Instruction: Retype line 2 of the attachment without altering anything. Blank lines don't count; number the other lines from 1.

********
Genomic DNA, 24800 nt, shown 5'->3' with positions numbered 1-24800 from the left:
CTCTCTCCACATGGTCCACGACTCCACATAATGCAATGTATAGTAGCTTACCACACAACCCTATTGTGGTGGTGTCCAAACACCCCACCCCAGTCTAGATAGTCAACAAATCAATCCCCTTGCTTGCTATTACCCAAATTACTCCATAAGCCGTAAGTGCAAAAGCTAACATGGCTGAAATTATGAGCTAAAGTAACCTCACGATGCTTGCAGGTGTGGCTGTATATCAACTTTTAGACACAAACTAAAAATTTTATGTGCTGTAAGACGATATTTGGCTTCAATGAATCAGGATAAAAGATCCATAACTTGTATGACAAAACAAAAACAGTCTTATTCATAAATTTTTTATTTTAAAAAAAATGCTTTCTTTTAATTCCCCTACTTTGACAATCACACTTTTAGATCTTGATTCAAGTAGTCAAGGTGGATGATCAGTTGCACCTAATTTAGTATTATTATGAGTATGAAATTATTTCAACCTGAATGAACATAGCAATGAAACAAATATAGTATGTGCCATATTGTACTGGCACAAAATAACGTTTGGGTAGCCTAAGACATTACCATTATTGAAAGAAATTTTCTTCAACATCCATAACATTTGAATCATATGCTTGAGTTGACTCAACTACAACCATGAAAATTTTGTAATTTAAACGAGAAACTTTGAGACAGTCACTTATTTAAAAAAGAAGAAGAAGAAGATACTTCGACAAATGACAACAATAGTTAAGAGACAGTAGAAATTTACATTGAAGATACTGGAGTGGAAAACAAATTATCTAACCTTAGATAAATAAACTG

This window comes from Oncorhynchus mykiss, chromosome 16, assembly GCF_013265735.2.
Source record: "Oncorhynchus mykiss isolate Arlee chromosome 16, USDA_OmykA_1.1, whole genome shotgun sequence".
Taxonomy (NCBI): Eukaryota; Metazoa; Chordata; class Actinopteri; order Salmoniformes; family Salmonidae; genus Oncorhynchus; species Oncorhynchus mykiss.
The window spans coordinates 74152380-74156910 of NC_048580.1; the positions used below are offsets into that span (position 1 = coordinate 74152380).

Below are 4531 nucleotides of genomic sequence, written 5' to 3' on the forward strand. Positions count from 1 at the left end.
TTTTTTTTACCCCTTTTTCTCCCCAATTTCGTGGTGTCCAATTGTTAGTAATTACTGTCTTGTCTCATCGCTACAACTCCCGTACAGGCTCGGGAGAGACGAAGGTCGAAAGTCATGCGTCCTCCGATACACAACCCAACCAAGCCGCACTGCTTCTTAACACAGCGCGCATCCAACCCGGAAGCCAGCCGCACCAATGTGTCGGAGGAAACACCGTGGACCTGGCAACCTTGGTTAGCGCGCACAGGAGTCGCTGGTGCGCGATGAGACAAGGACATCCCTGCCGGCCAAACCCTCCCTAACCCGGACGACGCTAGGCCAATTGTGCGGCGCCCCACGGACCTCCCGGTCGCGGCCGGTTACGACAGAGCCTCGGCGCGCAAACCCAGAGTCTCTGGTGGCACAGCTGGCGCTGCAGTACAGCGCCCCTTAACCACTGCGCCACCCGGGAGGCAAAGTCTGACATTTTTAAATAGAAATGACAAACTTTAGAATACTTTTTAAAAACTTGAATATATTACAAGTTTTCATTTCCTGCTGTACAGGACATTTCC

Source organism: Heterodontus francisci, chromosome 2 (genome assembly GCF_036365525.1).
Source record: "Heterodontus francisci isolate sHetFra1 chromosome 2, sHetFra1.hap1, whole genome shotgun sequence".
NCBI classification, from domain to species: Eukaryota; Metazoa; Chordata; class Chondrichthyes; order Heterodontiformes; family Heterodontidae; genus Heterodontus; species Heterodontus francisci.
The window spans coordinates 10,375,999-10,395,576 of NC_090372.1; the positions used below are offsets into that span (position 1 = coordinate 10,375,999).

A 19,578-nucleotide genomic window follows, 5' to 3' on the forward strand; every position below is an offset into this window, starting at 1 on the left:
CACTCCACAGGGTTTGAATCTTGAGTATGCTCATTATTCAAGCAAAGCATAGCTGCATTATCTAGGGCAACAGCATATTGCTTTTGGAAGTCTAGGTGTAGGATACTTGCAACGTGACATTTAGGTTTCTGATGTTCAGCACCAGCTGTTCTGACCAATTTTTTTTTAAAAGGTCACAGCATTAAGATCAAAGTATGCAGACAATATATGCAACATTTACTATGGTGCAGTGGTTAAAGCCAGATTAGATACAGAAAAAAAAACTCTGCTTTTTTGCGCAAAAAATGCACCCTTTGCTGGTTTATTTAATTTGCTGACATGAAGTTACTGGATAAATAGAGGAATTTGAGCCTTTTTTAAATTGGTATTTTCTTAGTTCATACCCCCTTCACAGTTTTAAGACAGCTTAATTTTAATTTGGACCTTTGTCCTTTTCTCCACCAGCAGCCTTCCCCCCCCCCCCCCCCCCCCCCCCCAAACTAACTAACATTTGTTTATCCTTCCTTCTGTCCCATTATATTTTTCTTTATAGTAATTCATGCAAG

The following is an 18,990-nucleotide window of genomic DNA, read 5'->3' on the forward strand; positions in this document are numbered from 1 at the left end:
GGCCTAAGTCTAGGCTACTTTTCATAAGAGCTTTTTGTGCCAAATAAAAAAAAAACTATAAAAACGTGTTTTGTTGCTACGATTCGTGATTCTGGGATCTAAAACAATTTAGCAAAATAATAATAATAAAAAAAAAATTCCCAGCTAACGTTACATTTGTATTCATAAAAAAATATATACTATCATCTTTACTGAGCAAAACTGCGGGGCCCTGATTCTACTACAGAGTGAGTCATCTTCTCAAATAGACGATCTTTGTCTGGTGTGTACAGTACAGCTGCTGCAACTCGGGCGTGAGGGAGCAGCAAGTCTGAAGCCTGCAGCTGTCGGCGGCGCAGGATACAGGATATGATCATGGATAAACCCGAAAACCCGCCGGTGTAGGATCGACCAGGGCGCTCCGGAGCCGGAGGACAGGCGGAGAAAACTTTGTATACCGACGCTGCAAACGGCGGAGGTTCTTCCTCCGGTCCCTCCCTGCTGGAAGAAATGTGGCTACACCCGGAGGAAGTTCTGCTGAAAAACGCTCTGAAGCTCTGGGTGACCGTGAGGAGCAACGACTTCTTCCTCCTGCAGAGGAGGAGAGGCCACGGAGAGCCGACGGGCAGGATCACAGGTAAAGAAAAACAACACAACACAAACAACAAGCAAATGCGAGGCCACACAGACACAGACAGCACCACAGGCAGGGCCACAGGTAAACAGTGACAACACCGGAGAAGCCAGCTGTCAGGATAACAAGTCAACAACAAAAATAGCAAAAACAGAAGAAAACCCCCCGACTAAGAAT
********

CTCTCTCCACATGGTCCACGACTCCACATAATGCAATGTATAGTAGCTTACCACACAACCCTATTGTGGTGGTGTCCAAACACCCCACCCCAGTCTAGATAGTCAACAAATCAATCCCCTTGCTTGCTATTACCCAAATTACTCCATAAGCCGTAAGTGCAAAAGCTAACATGGCTGAAATTATGAGCTAAAGTAACCTCACGATGCTTGCAGGTGTGGCTGTATATCAACTTTTAGACACAAACTAAAAATTTTATGTGCTGTAAGACGATATTTGGCTTCAATGAATCAGGATAAAAGATCCATAACTTGTATGACAAAACAAAAACAGTCTTATTCATAAATTTTTTATTTTAAAAAAAATGCTTTCTTTTAATTCCCCTACTTTGACAATCACACTTTTAGATCTTGATTCAAGTAGTCAAGGTGGATGATCAGTTGCACCTAATTTAGTATTATTATGAGTATGAAATTATTTCAACCTGAATGAACATAGCAATGAAACAAATATAGTATGTGCCATATTGTACTGGCACAAAATAACGTTTGGGTAGCCTAAGACATTACCATTATTGAAAGAAATTTTCTTCAACATCCATAACATTTGAATCATATGCTTGAGTTGACTCAACTACAACCATGAAAATTTTGTAATTTAAACGAGAAACTTTGAGACAGTCACTTATTTAAAAAAGAAGAAGAAGAAGATACTTCGACAAATGACAACAATAGTTAAGAGACAGTAGAAATTTACATTGAAGATACTGGAGTGGAAAACAAATTATCTAACCTTAGATAAATAAACTG